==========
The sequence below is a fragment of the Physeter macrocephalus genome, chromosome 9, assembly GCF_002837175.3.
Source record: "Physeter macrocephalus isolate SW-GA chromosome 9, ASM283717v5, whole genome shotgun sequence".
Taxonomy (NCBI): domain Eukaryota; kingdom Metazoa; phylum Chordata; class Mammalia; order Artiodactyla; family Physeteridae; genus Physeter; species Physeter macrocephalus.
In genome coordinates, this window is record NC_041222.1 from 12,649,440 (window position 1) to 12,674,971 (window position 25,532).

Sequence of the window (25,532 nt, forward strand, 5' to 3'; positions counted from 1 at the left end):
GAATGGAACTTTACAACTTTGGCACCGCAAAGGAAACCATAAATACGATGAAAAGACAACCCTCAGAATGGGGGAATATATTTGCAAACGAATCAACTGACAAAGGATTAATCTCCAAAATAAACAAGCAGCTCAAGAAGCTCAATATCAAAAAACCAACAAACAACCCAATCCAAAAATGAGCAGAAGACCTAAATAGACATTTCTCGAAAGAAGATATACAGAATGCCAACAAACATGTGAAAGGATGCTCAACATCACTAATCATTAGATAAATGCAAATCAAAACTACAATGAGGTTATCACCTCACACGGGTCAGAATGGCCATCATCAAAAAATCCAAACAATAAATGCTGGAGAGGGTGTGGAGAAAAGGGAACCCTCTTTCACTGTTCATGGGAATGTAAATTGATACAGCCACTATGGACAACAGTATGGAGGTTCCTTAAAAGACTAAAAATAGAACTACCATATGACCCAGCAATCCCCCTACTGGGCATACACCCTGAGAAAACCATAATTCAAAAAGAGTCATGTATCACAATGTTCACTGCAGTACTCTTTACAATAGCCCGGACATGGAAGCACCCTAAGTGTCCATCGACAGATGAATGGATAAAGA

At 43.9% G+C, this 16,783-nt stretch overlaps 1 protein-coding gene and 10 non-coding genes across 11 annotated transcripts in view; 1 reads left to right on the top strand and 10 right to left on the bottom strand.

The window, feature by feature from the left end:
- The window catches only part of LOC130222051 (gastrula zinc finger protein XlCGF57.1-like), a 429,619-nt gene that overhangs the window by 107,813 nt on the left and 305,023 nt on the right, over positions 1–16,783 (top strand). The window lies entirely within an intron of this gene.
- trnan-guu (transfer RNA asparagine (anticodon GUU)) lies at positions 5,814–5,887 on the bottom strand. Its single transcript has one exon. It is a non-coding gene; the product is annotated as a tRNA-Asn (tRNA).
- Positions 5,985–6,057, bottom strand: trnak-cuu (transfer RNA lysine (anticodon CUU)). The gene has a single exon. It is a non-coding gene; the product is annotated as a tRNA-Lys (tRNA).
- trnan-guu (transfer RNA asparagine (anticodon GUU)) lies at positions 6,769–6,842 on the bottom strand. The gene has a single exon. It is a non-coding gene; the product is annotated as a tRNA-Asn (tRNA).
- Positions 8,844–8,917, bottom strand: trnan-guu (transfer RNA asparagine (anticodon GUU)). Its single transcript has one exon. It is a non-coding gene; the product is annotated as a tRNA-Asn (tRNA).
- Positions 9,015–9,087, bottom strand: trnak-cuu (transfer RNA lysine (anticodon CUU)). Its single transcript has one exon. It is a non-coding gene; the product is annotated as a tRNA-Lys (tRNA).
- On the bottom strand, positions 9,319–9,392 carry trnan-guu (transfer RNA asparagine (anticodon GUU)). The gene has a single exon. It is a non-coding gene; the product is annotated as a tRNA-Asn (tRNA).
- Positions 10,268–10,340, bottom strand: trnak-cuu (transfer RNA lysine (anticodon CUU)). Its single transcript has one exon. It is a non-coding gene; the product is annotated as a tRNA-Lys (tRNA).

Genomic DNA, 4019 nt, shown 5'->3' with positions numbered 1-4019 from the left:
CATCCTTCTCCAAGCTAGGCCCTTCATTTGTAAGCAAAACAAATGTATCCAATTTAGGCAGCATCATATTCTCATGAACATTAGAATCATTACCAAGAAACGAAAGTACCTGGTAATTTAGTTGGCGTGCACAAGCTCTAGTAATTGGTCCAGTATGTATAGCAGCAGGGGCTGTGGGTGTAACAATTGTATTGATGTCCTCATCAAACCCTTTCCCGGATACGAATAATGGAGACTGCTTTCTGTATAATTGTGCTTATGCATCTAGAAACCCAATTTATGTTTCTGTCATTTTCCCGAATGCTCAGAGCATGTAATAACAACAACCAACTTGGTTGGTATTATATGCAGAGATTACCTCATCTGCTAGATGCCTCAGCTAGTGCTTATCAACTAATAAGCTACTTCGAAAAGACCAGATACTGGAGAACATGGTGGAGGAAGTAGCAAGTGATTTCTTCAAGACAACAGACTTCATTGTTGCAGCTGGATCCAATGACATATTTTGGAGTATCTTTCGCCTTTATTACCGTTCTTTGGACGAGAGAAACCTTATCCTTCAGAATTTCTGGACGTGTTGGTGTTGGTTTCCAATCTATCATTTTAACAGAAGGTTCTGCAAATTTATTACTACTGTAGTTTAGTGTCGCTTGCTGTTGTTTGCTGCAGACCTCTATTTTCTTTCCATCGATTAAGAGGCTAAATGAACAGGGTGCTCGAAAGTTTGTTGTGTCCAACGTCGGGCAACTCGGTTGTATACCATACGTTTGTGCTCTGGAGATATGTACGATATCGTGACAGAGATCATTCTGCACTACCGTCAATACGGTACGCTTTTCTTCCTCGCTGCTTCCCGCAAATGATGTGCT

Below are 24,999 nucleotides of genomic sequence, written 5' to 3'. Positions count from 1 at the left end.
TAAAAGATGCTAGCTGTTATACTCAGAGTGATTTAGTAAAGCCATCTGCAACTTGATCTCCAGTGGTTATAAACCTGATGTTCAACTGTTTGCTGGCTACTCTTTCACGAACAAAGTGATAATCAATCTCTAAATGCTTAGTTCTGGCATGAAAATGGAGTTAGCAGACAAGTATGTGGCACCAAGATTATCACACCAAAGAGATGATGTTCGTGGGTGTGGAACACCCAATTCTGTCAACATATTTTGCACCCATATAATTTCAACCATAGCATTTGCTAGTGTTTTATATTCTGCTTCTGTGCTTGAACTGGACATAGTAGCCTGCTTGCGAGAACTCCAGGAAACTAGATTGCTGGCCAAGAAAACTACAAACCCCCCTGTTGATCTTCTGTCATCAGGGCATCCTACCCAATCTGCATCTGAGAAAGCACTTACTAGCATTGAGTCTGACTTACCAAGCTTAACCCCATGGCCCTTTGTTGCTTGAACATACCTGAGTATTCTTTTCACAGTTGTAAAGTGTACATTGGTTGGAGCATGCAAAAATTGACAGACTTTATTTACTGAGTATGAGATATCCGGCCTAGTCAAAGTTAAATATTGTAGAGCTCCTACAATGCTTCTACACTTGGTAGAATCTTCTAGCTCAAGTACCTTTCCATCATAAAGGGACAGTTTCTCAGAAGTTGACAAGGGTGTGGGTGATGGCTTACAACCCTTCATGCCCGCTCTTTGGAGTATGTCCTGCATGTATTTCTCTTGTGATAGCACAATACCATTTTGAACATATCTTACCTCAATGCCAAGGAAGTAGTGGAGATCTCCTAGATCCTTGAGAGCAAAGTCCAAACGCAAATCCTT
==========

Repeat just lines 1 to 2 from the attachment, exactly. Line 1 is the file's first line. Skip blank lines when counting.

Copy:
The sequence below is a fragment of the Physeter macrocephalus genome, chromosome 9, assembly GCF_002837175.3.
Source record: "Physeter macrocephalus isolate SW-GA chromosome 9, ASM283717v5, whole genome shotgun sequence".